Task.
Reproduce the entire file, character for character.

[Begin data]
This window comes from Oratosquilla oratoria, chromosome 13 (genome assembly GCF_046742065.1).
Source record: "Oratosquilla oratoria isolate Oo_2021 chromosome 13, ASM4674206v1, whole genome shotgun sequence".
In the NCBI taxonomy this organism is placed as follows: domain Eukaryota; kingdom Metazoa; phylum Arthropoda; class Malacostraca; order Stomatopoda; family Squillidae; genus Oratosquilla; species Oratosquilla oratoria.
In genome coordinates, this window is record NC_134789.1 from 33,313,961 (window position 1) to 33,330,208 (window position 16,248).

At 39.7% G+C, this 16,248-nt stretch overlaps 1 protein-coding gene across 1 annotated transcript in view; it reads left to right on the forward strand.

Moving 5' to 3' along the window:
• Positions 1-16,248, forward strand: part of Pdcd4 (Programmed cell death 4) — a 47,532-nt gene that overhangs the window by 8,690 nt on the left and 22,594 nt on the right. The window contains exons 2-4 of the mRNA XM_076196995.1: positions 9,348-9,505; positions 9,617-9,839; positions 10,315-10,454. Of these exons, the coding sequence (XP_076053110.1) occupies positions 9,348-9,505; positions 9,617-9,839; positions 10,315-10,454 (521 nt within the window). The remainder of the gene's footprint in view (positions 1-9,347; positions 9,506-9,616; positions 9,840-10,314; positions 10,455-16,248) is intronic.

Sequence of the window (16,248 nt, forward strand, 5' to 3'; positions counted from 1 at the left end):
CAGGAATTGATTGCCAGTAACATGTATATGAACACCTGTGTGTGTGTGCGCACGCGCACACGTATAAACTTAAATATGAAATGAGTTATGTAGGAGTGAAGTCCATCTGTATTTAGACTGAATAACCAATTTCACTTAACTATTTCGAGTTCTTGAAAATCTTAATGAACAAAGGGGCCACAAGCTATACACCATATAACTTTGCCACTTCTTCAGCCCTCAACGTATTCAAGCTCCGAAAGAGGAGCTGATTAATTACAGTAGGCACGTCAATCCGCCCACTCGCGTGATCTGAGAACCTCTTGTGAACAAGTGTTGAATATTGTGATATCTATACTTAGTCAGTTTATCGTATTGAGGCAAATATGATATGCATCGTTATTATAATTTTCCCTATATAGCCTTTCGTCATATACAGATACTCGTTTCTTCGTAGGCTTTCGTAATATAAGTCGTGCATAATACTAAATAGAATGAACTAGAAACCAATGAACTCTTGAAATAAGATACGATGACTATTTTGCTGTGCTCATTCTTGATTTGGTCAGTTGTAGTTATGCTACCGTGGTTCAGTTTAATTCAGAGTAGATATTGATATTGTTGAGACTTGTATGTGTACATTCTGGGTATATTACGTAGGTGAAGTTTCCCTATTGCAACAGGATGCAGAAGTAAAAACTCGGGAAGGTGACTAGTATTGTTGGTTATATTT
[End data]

This window comes from Oratosquilla oratoria, chromosome 13 (genome assembly GCF_046742065.1).
Source record: "Oratosquilla oratoria isolate Oo_2021 chromosome 13, ASM4674206v1, whole genome shotgun sequence".
In the NCBI taxonomy this organism is placed as follows: domain Eukaryota; kingdom Metazoa; phylum Arthropoda; class Malacostraca; order Stomatopoda; family Squillidae; genus Oratosquilla; species Oratosquilla oratoria.
In genome coordinates, this window is record NC_134789.1 from 33,313,961 (window position 1) to 33,330,208 (window position 16,248).

At 39.7% G+C, this 16,248-nt stretch overlaps 1 protein-coding gene across 1 annotated transcript in view; it reads left to right on the forward strand.

Moving 5' to 3' along the window:
• Positions 1-16,248, forward strand: part of Pdcd4 (Programmed cell death 4) — a 47,532-nt gene that overhangs the window by 8,690 nt on the left and 22,594 nt on the right. The window contains exons 2-4 of the mRNA XM_076196995.1: positions 9,348-9,505; positions 9,617-9,839; positions 10,315-10,454. Of these exons, the coding sequence (XP_076053110.1) occupies positions 9,348-9,505; positions 9,617-9,839; positions 10,315-10,454 (521 nt within the window). The remainder of the gene's footprint in view (positions 1-9,347; positions 9,506-9,616; positions 9,840-10,314; positions 10,455-16,248) is intronic.

Sequence of the window (16,248 nt, forward strand, 5' to 3'; positions counted from 1 at the left end):
CAGGAATTGATTGCCAGTAACATGTATATGAACACCTGTGTGTGTGTGCGCACGCGCACACGTATAAACTTAAATATGAAATGAGTTATGTAGGAGTGAAGTCCATCTGTATTTAGACTGAATAACCAATTTCACTTAACTATTTCGAGTTCTTGAAAATCTTAATGAACAAAGGGGCCACAAGCTATACACCATATAACTTTGCCACTTCTTCAGCCCTCAACGTATTCAAGCTCCGAAAGAGGAGCTGATTAATTACAGTAGGCACGTCAATCCGCCCACTCGCGTGATCTGAGAACCTCTTGTGAACAAGTGTTGAATATTGTGATATCTATACTTAGTCAGTTTATCGTATTGAGGCAAATATGATATGCATCGTTATTATAATTTTCCCTATATAGCCTTTCGTCATATACAGATACTCGTTTCTTCGTAGGCTTTCGTAATATAAGTCGTGCATAATACTAAATAGAATGAACTAGAAACCAATGAACTCTTGAAATAAGATACGATGACTATTTTGCTGTGCTCATTCTTGATTTGGTCAGTTGTAGTTATGCTACCGTGGTTCAGTTTAATTCAGAGTAGATATTGATATTGTTGAGACTTGTATGTGTACATTCTGGGTATATTACGTAGGTGAAGTTTCCCTATTGCAACAGGATGCAGAAGTAAAAACTCGGGAAGGTGACTAGTATTGTTGGTTATATTT